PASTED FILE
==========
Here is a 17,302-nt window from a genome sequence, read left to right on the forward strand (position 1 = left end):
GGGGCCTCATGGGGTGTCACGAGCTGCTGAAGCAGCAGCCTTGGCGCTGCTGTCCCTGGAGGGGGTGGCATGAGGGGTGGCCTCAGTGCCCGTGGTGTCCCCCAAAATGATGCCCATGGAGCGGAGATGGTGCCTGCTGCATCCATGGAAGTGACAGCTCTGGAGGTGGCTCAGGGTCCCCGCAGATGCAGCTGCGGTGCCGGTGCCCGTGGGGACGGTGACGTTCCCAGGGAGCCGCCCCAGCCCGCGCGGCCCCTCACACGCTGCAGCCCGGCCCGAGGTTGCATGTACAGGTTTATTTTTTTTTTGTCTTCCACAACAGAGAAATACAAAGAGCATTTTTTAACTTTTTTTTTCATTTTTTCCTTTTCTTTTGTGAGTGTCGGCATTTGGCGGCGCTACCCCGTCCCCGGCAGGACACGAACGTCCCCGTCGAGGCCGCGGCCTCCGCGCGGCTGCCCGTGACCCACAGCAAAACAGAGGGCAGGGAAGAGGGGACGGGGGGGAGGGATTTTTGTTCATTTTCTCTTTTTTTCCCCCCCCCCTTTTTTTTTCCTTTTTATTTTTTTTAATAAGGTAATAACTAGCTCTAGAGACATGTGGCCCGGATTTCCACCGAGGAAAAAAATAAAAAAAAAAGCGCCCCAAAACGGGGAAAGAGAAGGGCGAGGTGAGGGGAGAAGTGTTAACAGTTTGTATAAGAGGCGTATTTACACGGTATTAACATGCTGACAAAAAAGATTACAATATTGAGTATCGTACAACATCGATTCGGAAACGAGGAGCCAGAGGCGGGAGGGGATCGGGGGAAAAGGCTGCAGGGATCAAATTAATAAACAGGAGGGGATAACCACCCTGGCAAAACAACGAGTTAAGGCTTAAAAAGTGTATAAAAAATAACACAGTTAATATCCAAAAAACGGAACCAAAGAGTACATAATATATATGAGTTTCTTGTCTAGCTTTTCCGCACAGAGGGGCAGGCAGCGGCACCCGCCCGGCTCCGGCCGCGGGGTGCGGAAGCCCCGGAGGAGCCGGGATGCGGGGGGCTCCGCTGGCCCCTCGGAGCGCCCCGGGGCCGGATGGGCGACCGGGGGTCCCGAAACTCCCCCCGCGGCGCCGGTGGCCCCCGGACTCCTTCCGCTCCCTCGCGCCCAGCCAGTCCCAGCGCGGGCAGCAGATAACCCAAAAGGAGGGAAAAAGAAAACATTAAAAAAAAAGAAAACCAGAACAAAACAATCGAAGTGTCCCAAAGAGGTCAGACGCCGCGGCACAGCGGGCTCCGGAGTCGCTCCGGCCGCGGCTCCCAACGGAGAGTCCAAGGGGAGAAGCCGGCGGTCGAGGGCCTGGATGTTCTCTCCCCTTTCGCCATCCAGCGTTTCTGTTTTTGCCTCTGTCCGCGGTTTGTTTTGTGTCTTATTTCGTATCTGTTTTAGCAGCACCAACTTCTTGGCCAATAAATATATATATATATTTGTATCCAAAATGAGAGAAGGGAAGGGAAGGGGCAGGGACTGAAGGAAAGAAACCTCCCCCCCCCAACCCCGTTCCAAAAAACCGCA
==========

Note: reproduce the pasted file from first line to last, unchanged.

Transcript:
Here is a 17,302-nt window from a genome sequence, read left to right on the forward strand (position 1 = left end):
GGGGCCTCATGGGGTGTCACGAGCTGCTGAAGCAGCAGCCTTGGCGCTGCTGTCCCTGGAGGGGGTGGCATGAGGGGTGGCCTCAGTGCCCGTGGTGTCCCCCAAAATGATGCCCATGGAGCGGAGATGGTGCCTGCTGCATCCATGGAAGTGACAGCTCTGGAGGTGGCTCAGGGTCCCCGCAGATGCAGCTGCGGTGCCGGTGCCCGTGGGGACGGTGACGTTCCCAGGGAGCCGCCCCAGCCCGCGCGGCCCCTCACACGCTGCAGCCCGGCCCGAGGTTGCATGTACAGGTTTATTTTTTTTTTGTCTTCCACAACAGAGAAATACAAAGAGCATTTTTTAACTTTTTTTTTCATTTTTTCCTTTTCTTTTGTGAGTGTCGGCATTTGGCGGCGCTACCCCGTCCCCGGCAGGACACGAACGTCCCCGTCGAGGCCGCGGCCTCCGCGCGGCTGCCCGTGACCCACAGCAAAACAGAGGGCAGGGAAGAGGGGACGGGGGGGAGGGATTTTTGTTCATTTTCTCTTTTTTTCCCCCCCCCCTTTTTTTTTCCTTTTTATTTTTTTTAATAAGGTAATAACTAGCTCTAGAGACATGTGGCCCGGATTTCCACCGAGGAAAAAAATAAAAAAAAAAGCGCCCCAAAACGGGGAAAGAGAAGGGCGAGGTGAGGGGAGAAGTGTTAACAGTTTGTATAAGAGGCGTATTTACACGGTATTAACATGCTGACAAAAAAGATTACAATATTGAGTATCGTACAACATCGATTCGGAAACGAGGAGCCAGAGGCGGGAGGGGATCGGGGGAAAAGGCTGCAGGGATCAAATTAATAAACAGGAGGGGATAACCACCCTGGCAAAACAACGAGTTAAGGCTTAAAAAGTGTATAAAAAATAACACAGTTAATATCCAAAAAACGGAACCAAAGAGTACATAATATATATGAGTTTCTTGTCTAGCTTTTCCGCACAGAGGGGCAGGCAGCGGCACCCGCCCGGCTCCGGCCGCGGGGTGCGGAAGCCCCGGAGGAGCCGGGATGCGGGGGGCTCCGCTGGCCCCTCGGAGCGCCCCGGGGCCGGATGGGCGACCGGGGGTCCCGAAACTCCCCCCGCGGCGCCGGTGGCCCCCGGACTCCTTCCGCTCCCTCGCGCCCAGCCAGTCCCAGCGCGGGCAGCAGATAACCCAAAAGGAGGGAAAAAGAAAACATTAAAAAAAAAGAAAACCAGAACAAAACAATCGAAGTGTCCCAAAGAGGTCAGACGCCGCGGCACAGCGGGCTCCGGAGTCGCTCCGGCCGCGGCTCCCAACGGAGAGTCCAAGGGGAGAAGCCGGCGGTCGAGGGCCTGGATGTTCTCTCCCCTTTCGCCATCCAGCGTTTCTGTTTTTGCCTCTGTCCGCGGTTTGTTTTGTGTCTTATTTCGTATCTGTTTTAGCAGCACCAACTTCTTGGCCAATAAATATATATATATATTTGTATCCAAAATGAGAGAAGGGAAGGGAAGGGGCAGGGACTGAAGGAAAGAAACCTCCCCCCCCCAACCCCGTTCCAAAAAACCGCA